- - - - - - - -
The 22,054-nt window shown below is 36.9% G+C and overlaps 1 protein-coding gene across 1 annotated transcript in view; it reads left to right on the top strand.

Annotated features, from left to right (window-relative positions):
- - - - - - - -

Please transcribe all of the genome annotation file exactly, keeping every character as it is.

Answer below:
The 22,054-nt window shown below is 36.9% G+C and overlaps 1 protein-coding gene across 1 annotated transcript in view; it reads left to right on the top strand.

Annotated features, from left to right (window-relative positions):